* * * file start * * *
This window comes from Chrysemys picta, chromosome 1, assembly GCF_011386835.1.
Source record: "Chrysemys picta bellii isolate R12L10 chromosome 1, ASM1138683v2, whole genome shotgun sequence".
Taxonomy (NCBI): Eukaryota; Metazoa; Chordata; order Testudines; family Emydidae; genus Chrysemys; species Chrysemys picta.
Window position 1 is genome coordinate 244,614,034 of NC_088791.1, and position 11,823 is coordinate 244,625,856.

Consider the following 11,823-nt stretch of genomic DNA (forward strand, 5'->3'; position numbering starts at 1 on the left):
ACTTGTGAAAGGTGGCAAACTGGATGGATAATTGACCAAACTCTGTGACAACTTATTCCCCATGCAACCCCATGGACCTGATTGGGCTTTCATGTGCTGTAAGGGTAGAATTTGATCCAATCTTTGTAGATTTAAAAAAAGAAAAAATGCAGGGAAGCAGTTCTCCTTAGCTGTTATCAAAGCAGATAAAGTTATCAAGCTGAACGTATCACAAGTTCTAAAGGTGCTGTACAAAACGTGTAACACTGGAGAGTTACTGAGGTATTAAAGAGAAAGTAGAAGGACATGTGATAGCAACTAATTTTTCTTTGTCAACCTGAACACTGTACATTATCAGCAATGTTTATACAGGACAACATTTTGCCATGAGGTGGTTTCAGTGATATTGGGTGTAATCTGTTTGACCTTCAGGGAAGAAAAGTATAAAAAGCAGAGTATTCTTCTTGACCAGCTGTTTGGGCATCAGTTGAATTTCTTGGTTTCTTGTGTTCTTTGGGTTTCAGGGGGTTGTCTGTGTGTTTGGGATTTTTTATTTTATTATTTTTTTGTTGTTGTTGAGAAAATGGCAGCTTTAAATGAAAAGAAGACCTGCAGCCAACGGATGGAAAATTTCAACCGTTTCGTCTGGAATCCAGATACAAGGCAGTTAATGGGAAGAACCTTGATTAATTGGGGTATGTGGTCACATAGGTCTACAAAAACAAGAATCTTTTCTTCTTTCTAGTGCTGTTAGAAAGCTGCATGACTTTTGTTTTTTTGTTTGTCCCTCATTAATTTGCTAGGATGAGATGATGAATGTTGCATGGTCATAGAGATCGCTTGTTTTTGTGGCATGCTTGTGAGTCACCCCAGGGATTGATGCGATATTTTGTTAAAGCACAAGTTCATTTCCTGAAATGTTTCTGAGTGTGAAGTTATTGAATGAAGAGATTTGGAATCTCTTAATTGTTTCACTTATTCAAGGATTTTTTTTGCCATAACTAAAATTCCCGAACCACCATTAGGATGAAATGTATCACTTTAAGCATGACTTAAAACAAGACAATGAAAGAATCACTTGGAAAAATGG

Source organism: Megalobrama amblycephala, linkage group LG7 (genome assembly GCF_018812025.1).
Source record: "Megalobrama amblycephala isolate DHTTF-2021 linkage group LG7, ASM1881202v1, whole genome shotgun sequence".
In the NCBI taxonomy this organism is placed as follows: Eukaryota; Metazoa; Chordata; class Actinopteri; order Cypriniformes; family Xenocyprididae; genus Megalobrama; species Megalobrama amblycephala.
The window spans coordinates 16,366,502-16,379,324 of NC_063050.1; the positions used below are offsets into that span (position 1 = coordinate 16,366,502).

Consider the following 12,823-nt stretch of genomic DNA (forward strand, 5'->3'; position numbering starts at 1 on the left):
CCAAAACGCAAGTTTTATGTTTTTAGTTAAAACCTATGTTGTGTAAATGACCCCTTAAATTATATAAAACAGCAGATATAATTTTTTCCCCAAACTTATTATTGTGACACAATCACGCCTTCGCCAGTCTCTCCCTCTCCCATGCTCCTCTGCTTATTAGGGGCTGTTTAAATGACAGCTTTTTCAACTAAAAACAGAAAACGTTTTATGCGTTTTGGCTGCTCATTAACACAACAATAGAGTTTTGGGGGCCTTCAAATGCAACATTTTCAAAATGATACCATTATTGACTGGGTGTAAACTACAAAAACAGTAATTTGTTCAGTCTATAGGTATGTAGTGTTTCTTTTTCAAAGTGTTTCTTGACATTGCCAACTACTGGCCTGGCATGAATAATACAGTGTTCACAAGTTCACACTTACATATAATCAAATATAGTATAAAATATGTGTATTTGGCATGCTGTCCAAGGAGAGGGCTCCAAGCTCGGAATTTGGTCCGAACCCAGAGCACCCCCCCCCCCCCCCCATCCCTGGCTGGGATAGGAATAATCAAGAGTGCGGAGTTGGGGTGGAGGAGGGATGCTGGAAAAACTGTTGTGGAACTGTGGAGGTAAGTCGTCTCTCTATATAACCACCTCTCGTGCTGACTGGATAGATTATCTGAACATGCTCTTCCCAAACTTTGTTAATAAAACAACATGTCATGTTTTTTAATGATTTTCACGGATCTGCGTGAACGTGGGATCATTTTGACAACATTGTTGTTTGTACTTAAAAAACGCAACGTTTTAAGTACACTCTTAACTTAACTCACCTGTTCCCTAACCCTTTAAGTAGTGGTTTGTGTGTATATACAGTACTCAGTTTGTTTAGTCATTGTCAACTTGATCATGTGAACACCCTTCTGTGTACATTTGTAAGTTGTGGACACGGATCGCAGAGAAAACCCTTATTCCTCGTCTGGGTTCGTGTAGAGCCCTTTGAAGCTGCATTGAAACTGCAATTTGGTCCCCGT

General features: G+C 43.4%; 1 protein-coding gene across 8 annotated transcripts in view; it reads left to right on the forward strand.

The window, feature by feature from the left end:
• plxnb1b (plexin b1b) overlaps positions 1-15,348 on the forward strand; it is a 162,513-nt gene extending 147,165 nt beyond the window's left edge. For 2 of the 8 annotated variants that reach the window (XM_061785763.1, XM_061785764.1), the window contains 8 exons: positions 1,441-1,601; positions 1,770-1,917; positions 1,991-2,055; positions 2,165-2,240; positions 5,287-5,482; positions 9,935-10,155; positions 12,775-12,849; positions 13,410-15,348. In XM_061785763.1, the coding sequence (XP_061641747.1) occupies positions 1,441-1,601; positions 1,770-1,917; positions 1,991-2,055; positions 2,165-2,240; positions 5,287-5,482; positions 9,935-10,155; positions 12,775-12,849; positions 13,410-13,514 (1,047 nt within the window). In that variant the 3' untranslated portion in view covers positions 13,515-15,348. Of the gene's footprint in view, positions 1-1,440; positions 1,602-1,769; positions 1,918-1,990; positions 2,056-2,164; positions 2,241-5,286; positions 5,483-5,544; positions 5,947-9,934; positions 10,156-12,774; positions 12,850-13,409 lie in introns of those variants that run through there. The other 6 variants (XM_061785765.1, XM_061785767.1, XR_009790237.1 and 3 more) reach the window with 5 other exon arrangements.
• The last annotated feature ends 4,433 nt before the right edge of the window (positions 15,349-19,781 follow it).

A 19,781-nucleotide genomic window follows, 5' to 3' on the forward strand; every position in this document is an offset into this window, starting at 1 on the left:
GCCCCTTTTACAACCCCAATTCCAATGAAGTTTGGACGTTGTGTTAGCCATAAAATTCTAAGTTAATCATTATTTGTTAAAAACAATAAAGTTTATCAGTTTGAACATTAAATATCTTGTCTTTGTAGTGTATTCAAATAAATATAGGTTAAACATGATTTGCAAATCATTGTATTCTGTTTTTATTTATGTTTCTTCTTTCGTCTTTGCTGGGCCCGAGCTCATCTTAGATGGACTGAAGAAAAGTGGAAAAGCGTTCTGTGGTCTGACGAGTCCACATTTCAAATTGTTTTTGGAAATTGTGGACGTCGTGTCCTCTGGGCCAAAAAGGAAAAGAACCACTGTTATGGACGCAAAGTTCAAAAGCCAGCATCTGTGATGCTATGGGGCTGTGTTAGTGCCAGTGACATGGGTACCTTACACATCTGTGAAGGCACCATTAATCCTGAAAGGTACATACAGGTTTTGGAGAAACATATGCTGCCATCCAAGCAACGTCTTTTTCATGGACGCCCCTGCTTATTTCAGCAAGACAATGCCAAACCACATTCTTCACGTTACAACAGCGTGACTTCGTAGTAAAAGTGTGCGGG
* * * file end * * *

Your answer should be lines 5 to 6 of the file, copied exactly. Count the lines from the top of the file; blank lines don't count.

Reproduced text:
Consider the following 11,823-nt stretch of genomic DNA (forward strand, 5'->3'; position numbering starts at 1 on the left):
ACTTGTGAAAGGTGGCAAACTGGATGGATAATTGACCAAACTCTGTGACAACTTATTCCCCATGCAACCCCATGGACCTGATTGGGCTTTCATGTGCTGTAAGGGTAGAATTTGATCCAATCTTTGTAGATTTAAAAAAAGAAAAAATGCAGGGAAGCAGTTCTCCTTAGCTGTTATCAAAGCAGATAAAGTTATCAAGCTGAACGTATCACAAGTTCTAAAGGTGCTGTACAAAACGTGTAACACTGGAGAGTTACTGAGGTATTAAAGAGAAAGTAGAAGGACATGTGATAGCAACTAATTTTTCTTTGTCAACCTGAACACTGTACATTATCAGCAATGTTTATACAGGACAACATTTTGCCATGAGGTGGTTTCAGTGATATTGGGTGTAATCTGTTTGACCTTCAGGGAAGAAAAGTATAAAAAGCAGAGTATTCTTCTTGACCAGCTGTTTGGGCATCAGTTGAATTTCTTGGTTTCTTGTGTTCTTTGGGTTTCAGGGGGTTGTCTGTGTGTTTGGGATTTTTTATTTTATTATTTTTTTGTTGTTGTTGAGAAAATGGCAGCTTTAAATGAAAAGAAGACCTGCAGCCAACGGATGGAAAATTTCAACCGTTTCGTCTGGAATCCAGATACAAGGCAGTTAATGGGAAGAACCTTGATTAATTGGGGTATGTGGTCACATAGGTCTACAAAAACAAGAATCTTTTCTTCTTTCTAGTGCTGTTAGAAAGCTGCATGACTTTTGTTTTTTTGTTTGTCCCTCATTAATTTGCTAGGATGAGATGATGAATGTTGCATGGTCATAGAGATCGCTTGTTTTTGTGGCATGCTTGTGAGTCACCCCAGGGATTGATGCGATATTTTGTTAAAGCACAAGTTCATTTCCTGAAATGTTTCTGAGTGTGAAGTTATTGAATGAAGAGATTTGGAATCTCTTAATTGTTTCACTTATTCAAGGATTTTTTTTGCCATAACTAAAATTCCCGAACCACCATTAGGATGAAATGTATCACTTTAAGCATGACTTAAAACAAGACAATGAAAGAATCACTTGGAAAAATGG